Treaty Transfer Inmates

My daughter (sister, mother) is an American who was convicted and sentenced in Mexico and has now been brought back to the United States. What is going to happen?
Female federal treaty transfer defendants are often held in the Northern District of California. Therefore, this discussion will assume the inmate is female.
Pursuant to 18 USC § 4106A(b)(1)(A), the United States Parole Commission determines a release date and a period of supervised release for a Treaty Transfer inmate, by applying the Federal Sentencing Guidelines to the sentence for the offense for which the inmate was convicted. This process will begin upon her initial meeting with a lawyer from the Federal Public Defender’s Office in Texas. 

Following this meeting (and when the U.S. Marshals can schedule the transfer), she will probably be transferred from the Hudspeth County Jail in Texas to a federal women’s prison in Dublin, California. (If she is very ill or very pregnant, she may stay in Texas. Most women, however, are transferred to California.) Once she is transferred, a lawyer from the Federal Public Defender’s Office in San Francisco will go to the prison to meet with her to explain the process, to complete some paperwork with her and to respond to any questions she may have. If you would like to speak with this lawyer, you may do so by calling our office and requesting to speak with the lawyer who handles the “treaty transfer cases.” 

The completed paperwork will then be given to a United States Probation officer who has been assigned to her case. This probation officer will also have a copy of the translated Mexican court documents. After conducting some investigation into the defendant's background and her plans upon her release, the probation officer will interview her. The probation officer will ultimately recommend a sentence to the United States Parole Commission. The lawyer who represents your family member will also submit his or her ideas regarding what the sentence should be to the Parole Commission. The Parole Commission will then determine your family member’s release date.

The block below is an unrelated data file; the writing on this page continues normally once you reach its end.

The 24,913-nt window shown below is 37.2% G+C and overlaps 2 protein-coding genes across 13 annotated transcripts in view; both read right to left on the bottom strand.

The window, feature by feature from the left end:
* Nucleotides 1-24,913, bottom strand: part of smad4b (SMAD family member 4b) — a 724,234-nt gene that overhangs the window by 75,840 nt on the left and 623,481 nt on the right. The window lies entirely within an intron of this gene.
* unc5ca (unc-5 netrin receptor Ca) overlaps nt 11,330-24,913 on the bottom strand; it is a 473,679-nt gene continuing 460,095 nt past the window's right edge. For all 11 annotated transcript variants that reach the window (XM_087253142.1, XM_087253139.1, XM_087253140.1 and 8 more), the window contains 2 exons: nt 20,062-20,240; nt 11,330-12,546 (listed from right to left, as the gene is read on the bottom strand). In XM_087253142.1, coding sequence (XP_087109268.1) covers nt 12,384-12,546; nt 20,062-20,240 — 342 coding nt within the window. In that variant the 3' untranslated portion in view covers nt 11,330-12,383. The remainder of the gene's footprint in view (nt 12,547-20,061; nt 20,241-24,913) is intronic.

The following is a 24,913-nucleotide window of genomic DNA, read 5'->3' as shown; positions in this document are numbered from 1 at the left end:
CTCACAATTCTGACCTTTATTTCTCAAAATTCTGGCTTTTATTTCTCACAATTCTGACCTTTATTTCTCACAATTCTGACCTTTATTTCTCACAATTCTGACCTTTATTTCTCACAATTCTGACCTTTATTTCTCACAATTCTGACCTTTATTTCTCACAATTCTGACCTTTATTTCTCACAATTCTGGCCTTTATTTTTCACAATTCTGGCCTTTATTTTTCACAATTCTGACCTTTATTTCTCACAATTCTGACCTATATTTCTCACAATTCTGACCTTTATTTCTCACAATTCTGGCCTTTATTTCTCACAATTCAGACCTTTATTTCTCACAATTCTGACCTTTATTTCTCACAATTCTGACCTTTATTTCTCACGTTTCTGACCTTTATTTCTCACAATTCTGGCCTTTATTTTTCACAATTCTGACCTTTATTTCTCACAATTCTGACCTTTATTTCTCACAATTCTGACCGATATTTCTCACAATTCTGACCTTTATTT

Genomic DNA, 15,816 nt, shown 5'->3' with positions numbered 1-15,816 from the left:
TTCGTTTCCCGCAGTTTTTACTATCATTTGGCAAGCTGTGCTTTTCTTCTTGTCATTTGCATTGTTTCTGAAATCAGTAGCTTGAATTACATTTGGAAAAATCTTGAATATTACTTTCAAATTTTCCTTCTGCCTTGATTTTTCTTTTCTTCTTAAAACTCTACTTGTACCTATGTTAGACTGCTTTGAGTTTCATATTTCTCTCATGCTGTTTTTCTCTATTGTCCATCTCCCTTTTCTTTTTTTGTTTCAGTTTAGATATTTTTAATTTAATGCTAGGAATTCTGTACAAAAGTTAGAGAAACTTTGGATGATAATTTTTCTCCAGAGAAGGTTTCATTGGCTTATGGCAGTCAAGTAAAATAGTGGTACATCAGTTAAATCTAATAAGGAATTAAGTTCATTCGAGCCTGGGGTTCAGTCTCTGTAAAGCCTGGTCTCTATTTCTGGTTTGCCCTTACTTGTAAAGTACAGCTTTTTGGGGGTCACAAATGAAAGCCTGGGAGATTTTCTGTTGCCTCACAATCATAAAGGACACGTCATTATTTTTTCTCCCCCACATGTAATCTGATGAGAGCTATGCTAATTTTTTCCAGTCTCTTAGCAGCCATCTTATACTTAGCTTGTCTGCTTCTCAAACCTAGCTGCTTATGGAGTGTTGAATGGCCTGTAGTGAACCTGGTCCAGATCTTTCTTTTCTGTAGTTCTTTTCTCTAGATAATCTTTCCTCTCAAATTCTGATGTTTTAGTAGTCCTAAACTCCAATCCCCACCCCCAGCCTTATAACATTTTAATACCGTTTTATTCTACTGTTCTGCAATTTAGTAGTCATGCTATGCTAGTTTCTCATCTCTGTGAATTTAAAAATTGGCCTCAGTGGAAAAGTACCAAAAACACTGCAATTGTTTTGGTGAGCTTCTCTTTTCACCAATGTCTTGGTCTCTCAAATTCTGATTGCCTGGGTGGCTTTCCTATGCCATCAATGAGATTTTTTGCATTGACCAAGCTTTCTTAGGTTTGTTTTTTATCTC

How long will this process take? 
The speed of the sentencing process in the United States depends on the offense of conviction in Mexico, and the amount of custody already served abroad. The process of determining a release date will take at least three months and can take longer if, for instance, the defendant was convicted of transporting a large quantity of drugs, was convicted of murder or has many prior convictions. Keep in mind that her release date may be immediate or it may be months/years in the future. The release date will depend, in part, upon the type of offense she committed and on her background. In no event will the United States sentence be longer than the Mexican sentence.

When will she be released?
Once the Parole Commission determines a release date, the Commission will fax this determination to the prison where the defendant is housed. The prison will then subtract her good time and her work credits from this release date. You can check on your family member’s release date at the Bureau of Prisons website. Please keep in mind that until the Parole Commission has determined a release date and the prison has subtracted all good time and work credits, the website will list the release date based on the Mexican sentence the defendant received and not the date which the Parole Commission and prison might give her.

Petty Offenses

Have you received a citiation related to an offense in a National Park or the Presidio?

Felony Offenses

Have you been charged with a federal felony?

parole, early termination of supervised release, and treaty transfer

Do you have questions about federal parole, early termination of supervised release, or dealing with a treaty transfer?